Any definition of Arab on the Internet will say something along the lines of, a group of Semitic people living in western Asia originally from the Arabian Peninsula who identify with the Arabic culture and who speak Arabic. But what of the actual word عرب / ‘arab?

There are many accounts of the etymology of the word ranging from being a derivation of Ya’rub, known to be the father of Arabs and who was supposedly the first person to speak Arabic in ancient Yemen, to a derivation of Gharab meaning west, supposedly what the Mesopotamians called the Bedouins who lived west of Mesopotamia.

A common misconception is that Arab means nomad or nomadic, which would fit the description of the early Arabs, the Bedouins, because to be nomadic is to move around or to cross over lands, which comes from the root ع/ب/ر  / ‘/b/r, meaning to cross over both in Arabic and Hebrew. This root in Arabic was used to create the word ‘abri, Hebrew man, literally meaning ‘the one who crossed over’, referring to Abraham’s crossing of the Euphrates river.

When defining Arab linguistically, the mistake is made because the same three letters are used for the root of ‘arab, but for the difference in placement of the letters ‘r’ and ‘b’.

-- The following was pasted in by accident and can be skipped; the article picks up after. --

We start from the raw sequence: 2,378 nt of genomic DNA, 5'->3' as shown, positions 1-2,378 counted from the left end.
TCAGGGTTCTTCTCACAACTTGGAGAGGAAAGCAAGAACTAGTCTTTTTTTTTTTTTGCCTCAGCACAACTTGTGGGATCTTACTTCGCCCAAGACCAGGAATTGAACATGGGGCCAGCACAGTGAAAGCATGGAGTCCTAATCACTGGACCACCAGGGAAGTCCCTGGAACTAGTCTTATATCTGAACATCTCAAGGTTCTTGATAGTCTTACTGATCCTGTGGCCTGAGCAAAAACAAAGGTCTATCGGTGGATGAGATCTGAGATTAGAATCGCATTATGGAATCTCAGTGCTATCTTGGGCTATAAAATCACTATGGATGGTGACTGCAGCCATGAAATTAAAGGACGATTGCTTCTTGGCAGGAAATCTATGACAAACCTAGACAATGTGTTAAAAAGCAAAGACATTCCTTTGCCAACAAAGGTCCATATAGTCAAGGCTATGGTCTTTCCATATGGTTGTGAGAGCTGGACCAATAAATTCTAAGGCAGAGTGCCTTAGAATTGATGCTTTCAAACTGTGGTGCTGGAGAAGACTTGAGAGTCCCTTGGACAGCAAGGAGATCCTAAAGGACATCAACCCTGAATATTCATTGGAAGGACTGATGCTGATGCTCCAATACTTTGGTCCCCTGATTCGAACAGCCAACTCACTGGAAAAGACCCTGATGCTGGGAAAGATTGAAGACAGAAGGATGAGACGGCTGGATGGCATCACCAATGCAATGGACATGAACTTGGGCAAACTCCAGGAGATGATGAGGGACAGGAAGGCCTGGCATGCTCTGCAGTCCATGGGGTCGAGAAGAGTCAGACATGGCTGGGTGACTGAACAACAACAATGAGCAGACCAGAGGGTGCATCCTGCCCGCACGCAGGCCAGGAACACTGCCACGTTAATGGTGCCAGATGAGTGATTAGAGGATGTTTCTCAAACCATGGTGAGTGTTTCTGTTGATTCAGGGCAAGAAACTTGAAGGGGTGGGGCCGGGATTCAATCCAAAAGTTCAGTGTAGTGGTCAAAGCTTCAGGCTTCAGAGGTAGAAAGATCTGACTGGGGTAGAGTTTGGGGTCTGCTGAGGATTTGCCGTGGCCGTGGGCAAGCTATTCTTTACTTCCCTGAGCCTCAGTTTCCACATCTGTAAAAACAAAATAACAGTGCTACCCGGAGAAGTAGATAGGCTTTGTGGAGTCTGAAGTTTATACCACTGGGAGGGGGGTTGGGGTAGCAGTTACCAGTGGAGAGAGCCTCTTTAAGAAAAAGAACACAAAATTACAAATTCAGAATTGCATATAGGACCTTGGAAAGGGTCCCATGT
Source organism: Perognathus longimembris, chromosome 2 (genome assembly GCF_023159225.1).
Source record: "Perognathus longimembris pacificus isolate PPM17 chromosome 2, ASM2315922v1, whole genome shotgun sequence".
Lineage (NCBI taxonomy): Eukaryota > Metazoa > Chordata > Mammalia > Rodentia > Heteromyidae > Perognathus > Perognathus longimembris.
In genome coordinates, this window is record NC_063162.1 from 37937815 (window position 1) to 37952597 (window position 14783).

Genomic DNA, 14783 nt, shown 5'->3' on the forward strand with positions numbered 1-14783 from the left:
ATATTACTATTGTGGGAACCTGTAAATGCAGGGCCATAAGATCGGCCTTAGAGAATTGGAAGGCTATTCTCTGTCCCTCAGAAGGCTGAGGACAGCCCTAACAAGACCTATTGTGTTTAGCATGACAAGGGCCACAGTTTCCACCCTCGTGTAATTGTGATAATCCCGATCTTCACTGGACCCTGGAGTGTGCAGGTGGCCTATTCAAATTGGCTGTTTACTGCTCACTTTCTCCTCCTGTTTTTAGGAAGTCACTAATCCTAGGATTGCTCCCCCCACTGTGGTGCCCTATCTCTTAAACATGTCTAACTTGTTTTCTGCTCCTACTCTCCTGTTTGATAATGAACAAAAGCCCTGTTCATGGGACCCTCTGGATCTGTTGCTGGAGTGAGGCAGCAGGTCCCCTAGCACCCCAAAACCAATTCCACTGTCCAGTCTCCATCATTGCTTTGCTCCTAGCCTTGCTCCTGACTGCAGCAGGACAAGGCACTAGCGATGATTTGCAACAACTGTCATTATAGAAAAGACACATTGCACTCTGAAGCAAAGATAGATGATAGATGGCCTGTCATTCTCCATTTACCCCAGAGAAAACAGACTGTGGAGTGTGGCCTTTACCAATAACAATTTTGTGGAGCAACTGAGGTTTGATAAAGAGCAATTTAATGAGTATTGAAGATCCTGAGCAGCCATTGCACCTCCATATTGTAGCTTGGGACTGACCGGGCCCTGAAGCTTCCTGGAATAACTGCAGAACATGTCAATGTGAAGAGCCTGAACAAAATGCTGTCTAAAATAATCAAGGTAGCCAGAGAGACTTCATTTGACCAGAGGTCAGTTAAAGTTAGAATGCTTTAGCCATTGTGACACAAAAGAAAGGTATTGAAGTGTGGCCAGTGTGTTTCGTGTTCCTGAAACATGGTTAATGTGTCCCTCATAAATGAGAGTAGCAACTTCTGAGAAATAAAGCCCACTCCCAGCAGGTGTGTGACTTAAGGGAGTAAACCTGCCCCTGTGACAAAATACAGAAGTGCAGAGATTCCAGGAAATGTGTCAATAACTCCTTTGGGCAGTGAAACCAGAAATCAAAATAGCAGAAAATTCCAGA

If we look at the root of ‘arab, which not surprisingly, is ع/ر/ب / ‘/r/b, we can, from this, derive a different set of words and meanings. A detailed search into any Arabic dictionary will reveal that most meanings of words from this root have something to do with speaking or using one’s tongue correctly. Take for example the word عربا / ‘araban, which means the ability to speak after a period of having a speech impediment or paralysis, or the word إعراب  / i’raab, which has a literal meaning and a general one. Literally it refers to the linguistic term ‘declension’ in the Arabic language and how vowels at the end of each word will change depending on where that word is placed in a sentence, something that has to be vocalized correctly when reading out loud. The general or metaphorical definition refers to a particularly clear and correct mode of speech. This is not surprising when you know that when the Bedouins comprehend someone’s speech they refer to them as عرب / ‘arab and to those they don’t comprehend they refer to as عجم  / ‘ajam.